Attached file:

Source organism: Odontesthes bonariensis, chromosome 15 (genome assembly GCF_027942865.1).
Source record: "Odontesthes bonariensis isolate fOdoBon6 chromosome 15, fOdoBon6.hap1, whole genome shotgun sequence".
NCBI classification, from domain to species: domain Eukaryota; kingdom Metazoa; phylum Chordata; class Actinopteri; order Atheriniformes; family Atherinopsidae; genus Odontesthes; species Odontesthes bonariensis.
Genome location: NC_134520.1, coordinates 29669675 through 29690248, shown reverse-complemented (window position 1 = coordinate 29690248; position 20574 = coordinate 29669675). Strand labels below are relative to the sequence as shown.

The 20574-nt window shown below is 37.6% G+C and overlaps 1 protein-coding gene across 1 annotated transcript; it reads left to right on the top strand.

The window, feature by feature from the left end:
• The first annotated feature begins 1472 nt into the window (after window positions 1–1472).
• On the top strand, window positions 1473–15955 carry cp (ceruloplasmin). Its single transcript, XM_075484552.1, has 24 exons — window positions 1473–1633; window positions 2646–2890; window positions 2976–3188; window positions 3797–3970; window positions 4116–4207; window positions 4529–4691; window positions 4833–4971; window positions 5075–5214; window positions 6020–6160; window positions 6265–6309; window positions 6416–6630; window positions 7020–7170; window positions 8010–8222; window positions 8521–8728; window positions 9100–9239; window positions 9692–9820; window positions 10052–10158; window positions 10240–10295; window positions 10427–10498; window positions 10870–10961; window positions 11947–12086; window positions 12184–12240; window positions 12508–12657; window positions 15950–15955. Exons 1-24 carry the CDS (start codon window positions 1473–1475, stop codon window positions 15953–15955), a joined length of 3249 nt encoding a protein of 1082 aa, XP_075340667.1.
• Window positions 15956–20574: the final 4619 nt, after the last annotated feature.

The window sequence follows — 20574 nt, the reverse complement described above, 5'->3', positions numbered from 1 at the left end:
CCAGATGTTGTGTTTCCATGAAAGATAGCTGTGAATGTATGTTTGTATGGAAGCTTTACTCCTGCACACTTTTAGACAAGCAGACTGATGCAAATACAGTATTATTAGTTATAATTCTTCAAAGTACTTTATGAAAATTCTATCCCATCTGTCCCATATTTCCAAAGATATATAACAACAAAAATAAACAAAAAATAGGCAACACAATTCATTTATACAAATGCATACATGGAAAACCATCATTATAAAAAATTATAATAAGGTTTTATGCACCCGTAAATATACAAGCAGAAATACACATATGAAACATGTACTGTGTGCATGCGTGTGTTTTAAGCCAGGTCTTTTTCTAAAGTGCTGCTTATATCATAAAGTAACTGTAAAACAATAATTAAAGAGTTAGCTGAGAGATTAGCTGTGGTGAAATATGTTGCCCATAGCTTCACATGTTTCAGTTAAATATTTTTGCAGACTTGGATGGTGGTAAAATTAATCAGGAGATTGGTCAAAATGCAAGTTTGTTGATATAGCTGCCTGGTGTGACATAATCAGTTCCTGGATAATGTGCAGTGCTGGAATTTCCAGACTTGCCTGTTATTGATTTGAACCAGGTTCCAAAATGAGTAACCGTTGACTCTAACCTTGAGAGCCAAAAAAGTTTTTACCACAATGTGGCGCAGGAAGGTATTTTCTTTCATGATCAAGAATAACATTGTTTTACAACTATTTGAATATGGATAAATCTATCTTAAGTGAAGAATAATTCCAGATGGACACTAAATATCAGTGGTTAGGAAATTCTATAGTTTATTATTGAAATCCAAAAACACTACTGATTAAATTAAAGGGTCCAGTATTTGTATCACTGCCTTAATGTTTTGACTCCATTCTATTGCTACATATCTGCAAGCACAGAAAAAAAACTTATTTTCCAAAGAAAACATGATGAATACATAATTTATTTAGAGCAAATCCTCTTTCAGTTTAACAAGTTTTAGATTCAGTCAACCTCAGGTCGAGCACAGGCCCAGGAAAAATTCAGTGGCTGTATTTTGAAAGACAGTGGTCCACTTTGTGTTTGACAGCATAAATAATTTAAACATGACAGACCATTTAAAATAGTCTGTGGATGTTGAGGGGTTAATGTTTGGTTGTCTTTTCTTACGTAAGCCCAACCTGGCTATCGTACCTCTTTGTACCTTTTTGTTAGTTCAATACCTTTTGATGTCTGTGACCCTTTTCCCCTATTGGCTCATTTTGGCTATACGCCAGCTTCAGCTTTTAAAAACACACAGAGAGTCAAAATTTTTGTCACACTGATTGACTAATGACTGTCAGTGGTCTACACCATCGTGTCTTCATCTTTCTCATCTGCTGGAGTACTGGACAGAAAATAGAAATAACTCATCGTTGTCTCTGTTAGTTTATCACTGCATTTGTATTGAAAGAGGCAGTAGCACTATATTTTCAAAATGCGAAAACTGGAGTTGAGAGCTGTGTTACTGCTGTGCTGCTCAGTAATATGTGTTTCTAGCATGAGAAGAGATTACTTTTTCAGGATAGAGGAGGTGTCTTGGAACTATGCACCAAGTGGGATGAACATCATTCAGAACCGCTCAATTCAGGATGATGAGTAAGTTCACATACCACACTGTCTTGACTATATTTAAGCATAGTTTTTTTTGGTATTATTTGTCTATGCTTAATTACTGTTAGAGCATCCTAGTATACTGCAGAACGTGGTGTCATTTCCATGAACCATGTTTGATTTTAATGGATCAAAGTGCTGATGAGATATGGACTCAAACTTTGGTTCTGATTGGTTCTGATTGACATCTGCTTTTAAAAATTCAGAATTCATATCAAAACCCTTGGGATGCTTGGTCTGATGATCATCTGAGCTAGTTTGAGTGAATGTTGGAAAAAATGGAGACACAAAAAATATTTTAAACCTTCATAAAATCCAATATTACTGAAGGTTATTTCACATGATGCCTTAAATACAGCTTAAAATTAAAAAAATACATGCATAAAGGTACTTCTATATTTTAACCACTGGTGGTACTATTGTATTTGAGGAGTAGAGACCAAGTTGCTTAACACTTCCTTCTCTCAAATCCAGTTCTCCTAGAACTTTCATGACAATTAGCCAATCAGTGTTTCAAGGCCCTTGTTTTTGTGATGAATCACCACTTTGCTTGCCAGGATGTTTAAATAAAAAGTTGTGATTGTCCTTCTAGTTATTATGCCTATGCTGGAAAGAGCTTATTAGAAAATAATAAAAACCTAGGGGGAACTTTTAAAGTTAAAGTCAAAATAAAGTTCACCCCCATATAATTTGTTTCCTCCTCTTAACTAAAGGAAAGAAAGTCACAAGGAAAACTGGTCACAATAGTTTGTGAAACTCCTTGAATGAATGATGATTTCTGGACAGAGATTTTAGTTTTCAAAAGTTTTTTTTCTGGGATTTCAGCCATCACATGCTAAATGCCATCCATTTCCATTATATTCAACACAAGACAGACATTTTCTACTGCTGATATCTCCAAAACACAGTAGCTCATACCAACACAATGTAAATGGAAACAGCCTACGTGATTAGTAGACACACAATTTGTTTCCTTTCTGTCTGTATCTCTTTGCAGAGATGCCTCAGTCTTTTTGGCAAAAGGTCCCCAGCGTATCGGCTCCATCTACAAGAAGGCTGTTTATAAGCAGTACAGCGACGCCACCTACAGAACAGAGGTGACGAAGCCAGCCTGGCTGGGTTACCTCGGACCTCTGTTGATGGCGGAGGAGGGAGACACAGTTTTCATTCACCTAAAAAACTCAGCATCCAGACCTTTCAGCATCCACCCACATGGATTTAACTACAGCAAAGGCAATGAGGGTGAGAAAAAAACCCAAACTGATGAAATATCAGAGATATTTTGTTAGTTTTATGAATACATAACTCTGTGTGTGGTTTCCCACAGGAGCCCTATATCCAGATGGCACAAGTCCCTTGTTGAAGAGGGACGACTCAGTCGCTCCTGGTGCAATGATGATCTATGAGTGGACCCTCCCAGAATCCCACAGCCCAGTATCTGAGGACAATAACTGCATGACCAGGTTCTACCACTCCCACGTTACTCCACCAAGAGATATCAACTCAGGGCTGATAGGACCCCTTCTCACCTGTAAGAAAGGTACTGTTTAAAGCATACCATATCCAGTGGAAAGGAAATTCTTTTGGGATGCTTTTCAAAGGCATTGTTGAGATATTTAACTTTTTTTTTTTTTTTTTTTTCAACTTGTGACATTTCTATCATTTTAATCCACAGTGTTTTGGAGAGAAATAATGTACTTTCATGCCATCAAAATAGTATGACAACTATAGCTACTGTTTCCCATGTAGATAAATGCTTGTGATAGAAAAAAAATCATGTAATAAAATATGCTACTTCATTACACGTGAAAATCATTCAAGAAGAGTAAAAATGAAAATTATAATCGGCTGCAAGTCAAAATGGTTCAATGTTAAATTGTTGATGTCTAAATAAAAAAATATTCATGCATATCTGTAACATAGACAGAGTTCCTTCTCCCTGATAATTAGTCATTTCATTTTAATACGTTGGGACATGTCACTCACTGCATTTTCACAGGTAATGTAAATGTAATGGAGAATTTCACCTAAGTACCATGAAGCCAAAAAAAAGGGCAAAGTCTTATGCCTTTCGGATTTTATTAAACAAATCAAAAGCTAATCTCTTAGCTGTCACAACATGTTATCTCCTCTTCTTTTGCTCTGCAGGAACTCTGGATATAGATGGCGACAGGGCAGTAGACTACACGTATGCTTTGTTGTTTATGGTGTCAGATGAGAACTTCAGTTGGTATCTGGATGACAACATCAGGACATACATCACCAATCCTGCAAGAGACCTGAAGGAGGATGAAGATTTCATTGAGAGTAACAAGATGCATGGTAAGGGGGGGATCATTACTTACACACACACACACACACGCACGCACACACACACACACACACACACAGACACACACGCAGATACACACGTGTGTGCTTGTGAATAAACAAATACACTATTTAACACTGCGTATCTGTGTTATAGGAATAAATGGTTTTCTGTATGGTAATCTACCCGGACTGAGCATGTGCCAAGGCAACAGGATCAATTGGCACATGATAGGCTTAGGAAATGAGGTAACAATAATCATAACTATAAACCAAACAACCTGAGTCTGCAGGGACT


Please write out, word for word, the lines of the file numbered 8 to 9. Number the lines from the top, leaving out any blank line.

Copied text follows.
• On the top strand, window positions 1473–15955 carry cp (ceruloplasmin). Its single transcript, XM_075484552.1, has 24 exons — window positions 1473–1633; window positions 2646–2890; window positions 2976–3188; window positions 3797–3970; window positions 4116–4207; window positions 4529–4691; window positions 4833–4971; window positions 5075–5214; window positions 6020–6160; window positions 6265–6309; window positions 6416–6630; window positions 7020–7170; window positions 8010–8222; window positions 8521–8728; window positions 9100–9239; window positions 9692–9820; window positions 10052–10158; window positions 10240–10295; window positions 10427–10498; window positions 10870–10961; window positions 11947–12086; window positions 12184–12240; window positions 12508–12657; window positions 15950–15955. Exons 1-24 carry the CDS (start codon window positions 1473–1475, stop codon window positions 15953–15955), a joined length of 3249 nt encoding a protein of 1082 aa, XP_075340667.1.
• Window positions 15956–20574: the final 4619 nt, after the last annotated feature.